You've covered homelessness extensively in your career, and you've been out on one of these one-night counts before. When you went through this report, what were some of the trends that were standing out for you?
Walters: One thing that really stood out for me is that we're starting to see this kind of stagnation or even an uptick, both on a national level and a local level, in areas where we'd previously been seeing consistent progress. One example of this is family homelessness. That's something that's been declining for years, but this year, nationally, we saw a slight increase in the number of people in families with kids who are homeless in the country.
Here in Washington, that increase was actually one of the largest in the nation, second only to California. We're looking there at a population of about 6,700 people in over 2,000 families.
I talked to Derrick Belgarde, the Deputy Director of the Chief Seattle Club. He basically said seeing those rises don't really surprise him. It actually matches up with what he's hearing: “I have spoken with other outreach teams that say they are seeing an increase in families now in tents and encampments, whereas before you'd primarily see them in parking lots and cars and vehicles. So, it is heartbreaking.”
As we talk about these numbers, it's always good to have a larger context. Just how reliable are these figures?
Walters: This data is really just a snapshot. It comes from doing these single night counts of people experiencing homelessness in an area. It's a useful data point, but it is widely recognized as an undercount. The scope of this issue is much bigger than we're seeing here.
And these numbers encompass before the pandemic. They don't capture what has happened between 2020 and 2021. What are you hearing about the impact the pandemic might have had on homelessness in our state?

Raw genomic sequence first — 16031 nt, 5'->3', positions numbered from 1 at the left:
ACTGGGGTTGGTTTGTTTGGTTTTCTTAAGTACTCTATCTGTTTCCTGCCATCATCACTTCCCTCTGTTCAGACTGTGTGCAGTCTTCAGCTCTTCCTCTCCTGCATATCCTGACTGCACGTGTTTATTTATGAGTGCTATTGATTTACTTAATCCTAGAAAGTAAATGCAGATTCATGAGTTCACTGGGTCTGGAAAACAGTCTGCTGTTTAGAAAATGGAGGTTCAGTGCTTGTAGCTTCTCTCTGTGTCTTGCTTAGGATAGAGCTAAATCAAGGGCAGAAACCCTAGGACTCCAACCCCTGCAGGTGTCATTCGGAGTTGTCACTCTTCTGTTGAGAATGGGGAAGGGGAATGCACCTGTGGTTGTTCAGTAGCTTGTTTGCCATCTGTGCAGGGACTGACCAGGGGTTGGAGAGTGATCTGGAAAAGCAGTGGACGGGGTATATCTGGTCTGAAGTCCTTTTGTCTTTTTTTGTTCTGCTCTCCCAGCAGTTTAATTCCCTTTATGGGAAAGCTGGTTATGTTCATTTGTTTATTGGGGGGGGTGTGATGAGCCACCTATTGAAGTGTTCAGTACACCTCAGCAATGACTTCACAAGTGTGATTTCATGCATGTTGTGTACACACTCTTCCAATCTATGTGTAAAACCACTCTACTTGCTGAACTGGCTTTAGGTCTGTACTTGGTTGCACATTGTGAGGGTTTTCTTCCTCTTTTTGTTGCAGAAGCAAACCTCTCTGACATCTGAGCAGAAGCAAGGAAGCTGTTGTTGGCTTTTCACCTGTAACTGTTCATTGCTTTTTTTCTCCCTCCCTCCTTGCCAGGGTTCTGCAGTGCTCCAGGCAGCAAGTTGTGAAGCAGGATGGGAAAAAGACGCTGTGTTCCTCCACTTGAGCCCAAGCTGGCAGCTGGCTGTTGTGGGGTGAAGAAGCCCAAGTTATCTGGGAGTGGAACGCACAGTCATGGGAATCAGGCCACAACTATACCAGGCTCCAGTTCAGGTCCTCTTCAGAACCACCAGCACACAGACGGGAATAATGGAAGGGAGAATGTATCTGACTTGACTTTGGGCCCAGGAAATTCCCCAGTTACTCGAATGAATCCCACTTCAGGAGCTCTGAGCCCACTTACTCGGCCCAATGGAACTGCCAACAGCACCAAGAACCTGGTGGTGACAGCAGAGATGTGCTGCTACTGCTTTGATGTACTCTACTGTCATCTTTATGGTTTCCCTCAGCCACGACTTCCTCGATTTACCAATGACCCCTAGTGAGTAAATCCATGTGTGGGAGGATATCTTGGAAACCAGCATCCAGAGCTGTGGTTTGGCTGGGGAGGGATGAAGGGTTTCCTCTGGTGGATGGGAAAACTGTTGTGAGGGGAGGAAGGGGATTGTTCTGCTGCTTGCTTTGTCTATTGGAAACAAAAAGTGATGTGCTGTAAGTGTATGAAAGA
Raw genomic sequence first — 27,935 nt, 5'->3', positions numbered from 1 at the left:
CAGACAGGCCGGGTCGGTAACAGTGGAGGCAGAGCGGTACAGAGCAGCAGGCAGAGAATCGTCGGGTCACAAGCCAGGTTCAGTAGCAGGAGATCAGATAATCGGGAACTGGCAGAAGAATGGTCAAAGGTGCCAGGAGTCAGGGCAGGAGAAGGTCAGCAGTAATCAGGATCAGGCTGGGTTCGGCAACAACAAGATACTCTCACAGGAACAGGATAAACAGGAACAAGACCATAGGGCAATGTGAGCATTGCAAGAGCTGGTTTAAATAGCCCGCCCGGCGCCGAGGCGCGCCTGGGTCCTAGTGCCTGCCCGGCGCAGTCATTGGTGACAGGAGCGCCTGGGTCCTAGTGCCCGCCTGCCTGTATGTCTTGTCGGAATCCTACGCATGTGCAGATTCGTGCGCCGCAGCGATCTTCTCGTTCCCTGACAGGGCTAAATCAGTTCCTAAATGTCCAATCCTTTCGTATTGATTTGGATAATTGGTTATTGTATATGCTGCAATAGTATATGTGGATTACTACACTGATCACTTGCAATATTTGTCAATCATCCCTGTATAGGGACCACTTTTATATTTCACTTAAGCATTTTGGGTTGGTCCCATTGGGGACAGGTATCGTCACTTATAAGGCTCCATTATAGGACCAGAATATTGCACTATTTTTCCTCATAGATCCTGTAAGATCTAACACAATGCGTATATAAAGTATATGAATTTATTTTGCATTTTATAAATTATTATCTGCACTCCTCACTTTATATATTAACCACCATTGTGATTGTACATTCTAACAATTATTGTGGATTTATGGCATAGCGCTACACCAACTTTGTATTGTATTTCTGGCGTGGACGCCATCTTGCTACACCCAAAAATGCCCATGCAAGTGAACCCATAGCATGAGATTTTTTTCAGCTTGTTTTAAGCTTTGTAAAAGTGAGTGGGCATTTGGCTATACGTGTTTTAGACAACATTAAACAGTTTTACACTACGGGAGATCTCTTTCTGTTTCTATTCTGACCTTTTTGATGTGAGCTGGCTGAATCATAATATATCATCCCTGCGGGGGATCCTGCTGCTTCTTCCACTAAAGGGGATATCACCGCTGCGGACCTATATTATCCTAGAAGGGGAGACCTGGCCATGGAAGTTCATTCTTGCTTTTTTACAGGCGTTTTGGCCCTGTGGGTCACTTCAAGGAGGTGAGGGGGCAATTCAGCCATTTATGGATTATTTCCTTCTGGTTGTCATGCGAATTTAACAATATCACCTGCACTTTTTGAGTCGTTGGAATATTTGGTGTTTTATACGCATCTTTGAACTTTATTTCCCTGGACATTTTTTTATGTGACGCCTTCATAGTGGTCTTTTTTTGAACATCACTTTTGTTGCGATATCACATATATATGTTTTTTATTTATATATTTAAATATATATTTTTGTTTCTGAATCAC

Walters: There's really no good data on that yet. We don't know for sure, but anecdotally what I'm hearing from officials and from people in the service industry is that they are definitely expecting that homelessness is going to rise as a result of the pandemic.
Ted Kelleher runs the Housing Assistance Unit at the State Department of Commerce. He says the pandemic has put so many more people in unstable situations, meaning there are so many more people at risk of becoming homeless: “People are very resourceful, but when you've got that many more people at risk, even with lots of assistance, it's going to be difficult to not have an increase in homelessness.”
This is even with the moratorium on evictions that now has been extended until later this year.
Walters: Absolutely. Which obviously has been very helpful for a lot of people, but then you've got renters who are really behind on rent. What I've heard from some service providers is that there's this fear that when the moratorium lifts there might be this wave of evictions that is going to leave people with nowhere to go or in a really unstable situation, and that could mean that they become homeless.
Washington state and local jurisdictions are expected to receive more than $500 million dollars in new federal money to help renters and support those living homeless, all stemming from the American Rescue Plan signed earlier this month.
Listen to the interview by clicking the play button above.